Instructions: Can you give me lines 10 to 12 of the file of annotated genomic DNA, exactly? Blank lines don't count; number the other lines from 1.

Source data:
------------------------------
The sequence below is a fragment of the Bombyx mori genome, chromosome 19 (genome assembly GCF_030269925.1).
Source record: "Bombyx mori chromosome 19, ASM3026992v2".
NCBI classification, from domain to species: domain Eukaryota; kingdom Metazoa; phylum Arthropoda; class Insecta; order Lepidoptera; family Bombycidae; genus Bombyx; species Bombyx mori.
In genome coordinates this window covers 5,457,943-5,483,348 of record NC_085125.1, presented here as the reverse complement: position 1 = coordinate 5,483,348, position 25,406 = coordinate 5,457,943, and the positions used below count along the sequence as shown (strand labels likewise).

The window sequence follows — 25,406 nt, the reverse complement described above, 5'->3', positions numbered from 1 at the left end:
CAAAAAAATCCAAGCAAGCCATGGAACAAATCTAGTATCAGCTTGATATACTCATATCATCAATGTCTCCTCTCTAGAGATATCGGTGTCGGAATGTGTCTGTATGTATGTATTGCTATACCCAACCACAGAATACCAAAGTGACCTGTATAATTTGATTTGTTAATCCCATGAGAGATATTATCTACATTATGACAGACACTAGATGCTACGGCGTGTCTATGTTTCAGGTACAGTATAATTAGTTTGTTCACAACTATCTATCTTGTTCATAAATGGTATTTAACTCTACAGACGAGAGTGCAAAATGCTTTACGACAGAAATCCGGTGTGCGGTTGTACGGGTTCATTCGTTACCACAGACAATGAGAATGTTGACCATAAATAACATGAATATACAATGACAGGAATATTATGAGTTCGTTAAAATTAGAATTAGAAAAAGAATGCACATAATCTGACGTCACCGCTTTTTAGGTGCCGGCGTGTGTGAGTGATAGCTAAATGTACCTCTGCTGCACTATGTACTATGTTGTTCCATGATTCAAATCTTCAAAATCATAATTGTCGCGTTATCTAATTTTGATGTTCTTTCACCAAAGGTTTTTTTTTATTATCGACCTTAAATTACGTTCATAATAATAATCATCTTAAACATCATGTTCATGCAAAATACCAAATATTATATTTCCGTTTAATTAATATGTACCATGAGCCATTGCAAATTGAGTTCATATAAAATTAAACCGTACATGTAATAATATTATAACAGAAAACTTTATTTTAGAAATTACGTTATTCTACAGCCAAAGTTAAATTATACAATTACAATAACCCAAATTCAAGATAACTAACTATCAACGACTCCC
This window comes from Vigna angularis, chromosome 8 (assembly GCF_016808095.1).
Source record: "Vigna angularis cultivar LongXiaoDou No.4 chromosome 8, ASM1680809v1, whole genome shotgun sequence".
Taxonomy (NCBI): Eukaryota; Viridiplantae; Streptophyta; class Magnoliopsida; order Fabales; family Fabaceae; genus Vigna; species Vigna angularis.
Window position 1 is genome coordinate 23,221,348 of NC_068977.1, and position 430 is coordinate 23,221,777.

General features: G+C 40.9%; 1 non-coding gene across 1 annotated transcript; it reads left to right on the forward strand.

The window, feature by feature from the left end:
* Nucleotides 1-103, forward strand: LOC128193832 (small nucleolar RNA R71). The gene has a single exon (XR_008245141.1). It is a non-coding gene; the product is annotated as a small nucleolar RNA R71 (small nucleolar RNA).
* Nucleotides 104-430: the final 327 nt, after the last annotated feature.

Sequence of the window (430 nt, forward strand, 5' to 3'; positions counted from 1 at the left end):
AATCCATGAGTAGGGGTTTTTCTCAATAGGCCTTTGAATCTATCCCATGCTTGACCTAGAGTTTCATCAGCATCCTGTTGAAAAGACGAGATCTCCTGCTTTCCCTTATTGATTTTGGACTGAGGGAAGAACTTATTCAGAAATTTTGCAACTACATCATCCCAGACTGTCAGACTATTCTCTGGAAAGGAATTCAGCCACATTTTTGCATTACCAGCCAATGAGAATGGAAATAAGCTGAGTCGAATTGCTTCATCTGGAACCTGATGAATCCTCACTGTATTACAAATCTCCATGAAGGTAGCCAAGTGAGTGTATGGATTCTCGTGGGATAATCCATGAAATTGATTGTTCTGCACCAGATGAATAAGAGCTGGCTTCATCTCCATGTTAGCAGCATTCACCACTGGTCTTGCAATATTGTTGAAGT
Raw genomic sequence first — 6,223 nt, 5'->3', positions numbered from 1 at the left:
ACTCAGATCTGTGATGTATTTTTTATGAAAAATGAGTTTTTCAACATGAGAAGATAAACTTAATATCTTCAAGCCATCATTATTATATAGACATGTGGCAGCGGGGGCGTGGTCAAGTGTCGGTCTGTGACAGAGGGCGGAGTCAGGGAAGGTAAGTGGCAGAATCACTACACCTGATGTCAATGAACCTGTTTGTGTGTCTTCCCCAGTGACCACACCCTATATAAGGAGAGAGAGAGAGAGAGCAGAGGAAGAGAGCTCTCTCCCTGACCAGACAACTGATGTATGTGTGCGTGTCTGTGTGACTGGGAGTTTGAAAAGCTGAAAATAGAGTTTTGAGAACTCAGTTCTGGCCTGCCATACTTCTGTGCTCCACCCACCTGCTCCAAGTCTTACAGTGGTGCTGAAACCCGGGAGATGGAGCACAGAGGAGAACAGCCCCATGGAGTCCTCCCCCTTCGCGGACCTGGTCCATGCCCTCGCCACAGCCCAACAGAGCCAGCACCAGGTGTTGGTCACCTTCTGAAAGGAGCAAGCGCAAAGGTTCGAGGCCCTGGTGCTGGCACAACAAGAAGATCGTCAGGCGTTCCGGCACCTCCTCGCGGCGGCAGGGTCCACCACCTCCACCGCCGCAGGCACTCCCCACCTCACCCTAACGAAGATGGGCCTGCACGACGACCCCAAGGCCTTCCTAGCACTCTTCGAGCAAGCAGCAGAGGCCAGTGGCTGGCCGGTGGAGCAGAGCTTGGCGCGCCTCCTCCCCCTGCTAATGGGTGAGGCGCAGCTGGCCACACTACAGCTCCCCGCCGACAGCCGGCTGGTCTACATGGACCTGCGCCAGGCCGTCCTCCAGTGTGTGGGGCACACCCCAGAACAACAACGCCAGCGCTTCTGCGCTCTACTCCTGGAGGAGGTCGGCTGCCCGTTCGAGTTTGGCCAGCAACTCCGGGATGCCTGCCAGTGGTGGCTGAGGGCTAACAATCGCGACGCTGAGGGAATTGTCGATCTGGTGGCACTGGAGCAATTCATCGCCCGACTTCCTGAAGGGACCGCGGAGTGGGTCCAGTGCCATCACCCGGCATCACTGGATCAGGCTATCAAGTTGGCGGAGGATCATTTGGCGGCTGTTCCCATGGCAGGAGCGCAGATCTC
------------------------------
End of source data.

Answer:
Window position 1 is genome coordinate 23,221,348 of NC_068977.1, and position 430 is coordinate 23,221,777.

General features: G+C 40.9%; 1 non-coding gene across 1 annotated transcript; it reads left to right on the forward strand.

The window, feature by feature from the left end: